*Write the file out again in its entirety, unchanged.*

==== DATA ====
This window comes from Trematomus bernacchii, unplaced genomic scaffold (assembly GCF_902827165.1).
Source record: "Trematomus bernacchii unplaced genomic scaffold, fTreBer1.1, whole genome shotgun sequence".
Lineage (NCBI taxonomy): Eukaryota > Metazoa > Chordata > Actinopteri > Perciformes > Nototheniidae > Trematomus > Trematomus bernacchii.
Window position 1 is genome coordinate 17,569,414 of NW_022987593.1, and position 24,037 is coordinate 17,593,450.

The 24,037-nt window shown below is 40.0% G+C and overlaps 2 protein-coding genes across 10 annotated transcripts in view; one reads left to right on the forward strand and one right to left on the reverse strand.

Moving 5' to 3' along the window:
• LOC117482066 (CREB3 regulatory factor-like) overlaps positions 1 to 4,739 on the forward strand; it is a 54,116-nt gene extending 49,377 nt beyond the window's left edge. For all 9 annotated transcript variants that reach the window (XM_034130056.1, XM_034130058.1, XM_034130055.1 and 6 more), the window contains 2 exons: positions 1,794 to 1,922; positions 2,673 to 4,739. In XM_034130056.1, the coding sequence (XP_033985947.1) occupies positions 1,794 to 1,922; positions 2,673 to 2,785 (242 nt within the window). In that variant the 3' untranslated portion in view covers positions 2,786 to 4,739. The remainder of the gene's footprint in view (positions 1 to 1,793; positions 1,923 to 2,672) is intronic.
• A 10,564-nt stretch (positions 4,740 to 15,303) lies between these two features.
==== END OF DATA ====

This window comes from Trematomus bernacchii, unplaced genomic scaffold (assembly GCF_902827165.1).
Source record: "Trematomus bernacchii unplaced genomic scaffold, fTreBer1.1, whole genome shotgun sequence".
Lineage (NCBI taxonomy): Eukaryota > Metazoa > Chordata > Actinopteri > Perciformes > Nototheniidae > Trematomus > Trematomus bernacchii.
Window position 1 is genome coordinate 17,569,414 of NW_022987593.1, and position 24,037 is coordinate 17,593,450.

The 24,037-nt window shown below is 40.0% G+C and overlaps 2 protein-coding genes across 10 annotated transcripts in view; one reads left to right on the forward strand and one right to left on the reverse strand.

Moving 5' to 3' along the window:
• LOC117482066 (CREB3 regulatory factor-like) overlaps positions 1 to 4,739 on the forward strand; it is a 54,116-nt gene extending 49,377 nt beyond the window's left edge. For all 9 annotated transcript variants that reach the window (XM_034130056.1, XM_034130058.1, XM_034130055.1 and 6 more), the window contains 2 exons: positions 1,794 to 1,922; positions 2,673 to 4,739. In XM_034130056.1, the coding sequence (XP_033985947.1) occupies positions 1,794 to 1,922; positions 2,673 to 2,785 (242 nt within the window). In that variant the 3' untranslated portion in view covers positions 2,786 to 4,739. The remainder of the gene's footprint in view (positions 1 to 1,793; positions 1,923 to 2,672) is intronic.
• A 10,564-nt stretch (positions 4,740 to 15,303) lies between these two features.